Casting and the Nuances of Performance
Every writer has a different process for creating their characters. Some use a spreadsheet examining every detail of who they are, their relationships, and what their favorite food is. (Sacha Black posted The Ultimate Character Sheet, which you can download to do just that.) Others explore them on the page, without a plan, only knowing they have to hit the high notes and get to a particular destination. In the end, neither way is right or wrong and this isn’t about process.
What it is about is the nuance of performance of your characters and how to come about casting them to make your process a little easier.
Every production has a casting process. Some are open call. Some people get cold called by a director asking them to play the part that was written for them in mind. To a certain extent, your character is in your head already but they aren’t alive. They’re just a name and some traits. Let me give you an example.
The lead of my book, Shotglass Memories, is Joseph Sinclair. What do I know about him from the gate? He’s a male Caucasian, medium build, black hair and on the quiet side. He’s a soldier. He has, what we call today, Post Traumatic Stress Disorder. He works at a place that’s a mix between a diner and a grocer. That’s all fine but it’s a list. Nothing more. There’s no soul. Why should a reader care who Joe is?
I have my short list of who would play the part of Joe in the movie. It could be Tom Cruise, Ben Affleck, or Bradley Cooper to name a few. I wrote a post about it. But one of the original people I thought of was Jon Hamm from Mad Men. Any one of those actors create different iconic possibilities, even though they’re cut from the same cloth.
Once you have your actor or actress, sit in your chair and close your eyes. Just move the camera around inside your head. The difference between writing today and, let’s say, two hundred years ago is the motion picture and television. We live in a visual society. People think in short bursts of motion. You don’t need to explain in excruciating detail every nuance of your character and environment. But you do need nuance. You need to guide the reader through a scene with the most essential information including but not limited to the story, the character, or the environment. Their experience will fill in the rest. The flood gate opens.
The difference between writing today and, let’s say, two hundred years ago is the motion picture and television.
Like an animation test in a film you need to picture your character walking around a room, or down the street. Picture the actor or actress looking around and apply your list of traits. What’s their expression? Do they have a particular quirk you’ve seen them do across multiple films or shows? What is the cadence of their speech? Do they say “what?” in a particular way while furrowing their brow and, if so, how? You don’t need to write it all down or get it all in the story. But it will help you to better dictate the performance to the page. Build up the layers then strip the writing down to the essential. Less is more but you need to make them three-dimensional or your reader won’t care what happens to them.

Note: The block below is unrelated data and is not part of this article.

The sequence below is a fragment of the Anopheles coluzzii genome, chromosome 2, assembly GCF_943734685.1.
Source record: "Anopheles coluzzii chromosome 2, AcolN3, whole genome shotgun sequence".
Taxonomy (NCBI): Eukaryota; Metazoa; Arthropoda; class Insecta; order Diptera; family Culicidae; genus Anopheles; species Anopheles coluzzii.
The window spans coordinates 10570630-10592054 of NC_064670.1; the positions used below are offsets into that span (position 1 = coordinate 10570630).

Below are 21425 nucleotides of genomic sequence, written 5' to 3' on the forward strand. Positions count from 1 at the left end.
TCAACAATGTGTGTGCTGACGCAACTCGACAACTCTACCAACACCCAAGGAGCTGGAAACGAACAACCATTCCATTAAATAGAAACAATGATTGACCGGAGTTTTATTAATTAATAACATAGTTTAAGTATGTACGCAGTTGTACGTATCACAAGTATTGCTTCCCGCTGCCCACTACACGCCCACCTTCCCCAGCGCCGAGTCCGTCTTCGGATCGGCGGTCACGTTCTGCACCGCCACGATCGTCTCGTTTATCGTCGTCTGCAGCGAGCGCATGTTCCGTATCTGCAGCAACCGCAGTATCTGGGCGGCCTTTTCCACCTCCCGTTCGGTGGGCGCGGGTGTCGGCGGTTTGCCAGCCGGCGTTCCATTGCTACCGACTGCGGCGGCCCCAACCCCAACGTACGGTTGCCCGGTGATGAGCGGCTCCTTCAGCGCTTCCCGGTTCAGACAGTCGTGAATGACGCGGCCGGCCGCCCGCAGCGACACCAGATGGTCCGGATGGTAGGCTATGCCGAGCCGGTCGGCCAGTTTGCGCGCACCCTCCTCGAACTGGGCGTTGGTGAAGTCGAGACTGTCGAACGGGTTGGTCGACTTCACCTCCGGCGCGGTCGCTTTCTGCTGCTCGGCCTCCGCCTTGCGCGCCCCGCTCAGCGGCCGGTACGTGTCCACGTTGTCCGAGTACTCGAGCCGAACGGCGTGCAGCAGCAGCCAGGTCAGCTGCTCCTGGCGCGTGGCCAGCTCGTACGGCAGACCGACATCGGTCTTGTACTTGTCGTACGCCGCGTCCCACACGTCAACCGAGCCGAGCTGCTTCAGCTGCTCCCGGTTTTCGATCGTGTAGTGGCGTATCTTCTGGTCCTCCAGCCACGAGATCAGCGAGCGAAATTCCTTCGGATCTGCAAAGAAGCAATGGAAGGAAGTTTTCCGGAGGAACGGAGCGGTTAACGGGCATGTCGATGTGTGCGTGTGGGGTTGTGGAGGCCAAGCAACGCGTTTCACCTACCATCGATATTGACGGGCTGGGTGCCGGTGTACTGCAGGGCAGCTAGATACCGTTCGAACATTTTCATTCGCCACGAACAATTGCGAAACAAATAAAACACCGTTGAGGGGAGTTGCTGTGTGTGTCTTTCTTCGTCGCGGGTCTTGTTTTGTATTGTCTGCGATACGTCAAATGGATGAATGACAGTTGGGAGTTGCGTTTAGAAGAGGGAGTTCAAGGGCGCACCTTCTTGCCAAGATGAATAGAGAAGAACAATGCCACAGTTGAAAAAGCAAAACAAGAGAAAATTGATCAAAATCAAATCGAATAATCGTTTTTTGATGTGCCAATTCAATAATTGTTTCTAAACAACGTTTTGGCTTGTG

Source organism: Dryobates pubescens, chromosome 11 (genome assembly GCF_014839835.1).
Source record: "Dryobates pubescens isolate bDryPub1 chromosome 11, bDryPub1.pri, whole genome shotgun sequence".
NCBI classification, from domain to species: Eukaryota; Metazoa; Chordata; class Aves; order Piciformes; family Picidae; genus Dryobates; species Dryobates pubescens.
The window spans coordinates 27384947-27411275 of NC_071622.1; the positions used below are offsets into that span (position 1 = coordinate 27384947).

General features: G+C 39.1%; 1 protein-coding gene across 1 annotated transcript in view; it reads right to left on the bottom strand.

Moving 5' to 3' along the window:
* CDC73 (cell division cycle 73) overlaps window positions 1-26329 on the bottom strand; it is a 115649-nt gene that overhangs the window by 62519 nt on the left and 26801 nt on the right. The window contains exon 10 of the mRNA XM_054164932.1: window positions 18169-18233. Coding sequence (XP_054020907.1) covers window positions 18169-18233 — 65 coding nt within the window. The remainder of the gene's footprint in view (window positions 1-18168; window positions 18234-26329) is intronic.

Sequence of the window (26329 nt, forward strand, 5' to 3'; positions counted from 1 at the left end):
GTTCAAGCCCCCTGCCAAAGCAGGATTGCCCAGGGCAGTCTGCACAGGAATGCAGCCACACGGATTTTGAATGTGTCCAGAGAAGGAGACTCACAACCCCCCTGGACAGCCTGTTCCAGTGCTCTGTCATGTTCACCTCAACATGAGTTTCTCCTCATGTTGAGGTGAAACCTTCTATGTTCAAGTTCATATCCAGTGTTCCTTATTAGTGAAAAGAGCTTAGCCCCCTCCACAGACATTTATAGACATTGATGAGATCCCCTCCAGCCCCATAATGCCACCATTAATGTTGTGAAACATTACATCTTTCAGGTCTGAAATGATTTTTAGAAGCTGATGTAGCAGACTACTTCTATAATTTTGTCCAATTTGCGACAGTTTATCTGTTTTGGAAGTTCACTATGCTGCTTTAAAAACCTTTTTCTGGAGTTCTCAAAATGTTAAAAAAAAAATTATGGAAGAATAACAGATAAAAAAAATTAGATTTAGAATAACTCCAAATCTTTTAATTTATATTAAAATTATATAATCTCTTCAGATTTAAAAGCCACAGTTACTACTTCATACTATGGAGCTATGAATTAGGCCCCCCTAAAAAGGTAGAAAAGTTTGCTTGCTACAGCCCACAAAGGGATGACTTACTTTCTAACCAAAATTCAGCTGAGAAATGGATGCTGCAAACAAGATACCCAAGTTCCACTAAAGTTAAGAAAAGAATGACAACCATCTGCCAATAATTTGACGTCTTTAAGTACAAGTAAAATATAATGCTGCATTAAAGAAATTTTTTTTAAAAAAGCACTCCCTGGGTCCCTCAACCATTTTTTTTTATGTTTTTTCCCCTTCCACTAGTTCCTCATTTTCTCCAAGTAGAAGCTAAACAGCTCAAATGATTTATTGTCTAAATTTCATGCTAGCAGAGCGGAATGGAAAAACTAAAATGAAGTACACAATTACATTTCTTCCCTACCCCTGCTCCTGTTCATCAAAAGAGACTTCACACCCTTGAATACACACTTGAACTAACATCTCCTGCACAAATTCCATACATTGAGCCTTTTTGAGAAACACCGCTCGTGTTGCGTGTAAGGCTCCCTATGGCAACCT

This applies to anything from walking, to sex, making love, fighting, or cooking. Maybe they favor one leg or there’s a lean to the left when sitting in a chair. I’ve used this process within the writing process with each one of my characters. I even started what is called a Mood Board or Vision Board over on Pinterest, which is the aggregation of visuals for me but also gives the reader a taste of the book in visual terms.
You don’t want to taint the well. You can’t, and shouldn’t, come out and describe your character as the actor of your choosing. They are merely a starting point for you to build a performance on. Your characters may be actor but they are only a part of your story. You are the actors, the director, the camera operator, the grips, you do the scheduling, and you’re the cinematographer. You’re setting the tone with mood and dialogue for the entire production, in this case your book. Pay attention to every day conversation. How people act toward each other in all of its forms. Layer it in. More nuances.
I am from the show don’t tell school of writing. It’s not purple prose but it’s a little more detailed than a screenplay. All of the emotion, all of the internal dialogue, comes through the nuances of performance and dialogue. If I did my job then you’ll know what Joe or Kelsey are thinking without them telling you, unless they’re telling each other. Nerves come through in sweat and stammer. Anger comes through in a clenched fist. Nails biting into the palms. Deep breaths. A stare.
Nerves come through in sweat and stammer. Anger comes through in a clenched fist. Nails biting into the palms.
You can see that while I gave Joe as an example, I posted a few different actresses that could portray my female lead, Kelsey Halliday. They’re all similar in look but you’ve probably seen at least two of the three actresses perform and how different those performances are. All different takes on who she could be, but at the same time none of them are who Kelsey is.
The originality of the writing, and what you accomplish, is yours alone. It’s your voice on the page and your style. This applies to a comedy as much as it does a drama so there’s no pretension here. Casting has helped me significantly throughout the process and has given me another entry point into who these characters are. They’re still growing. I’m still discovering who they are. But they aren’t just names or traits anymore.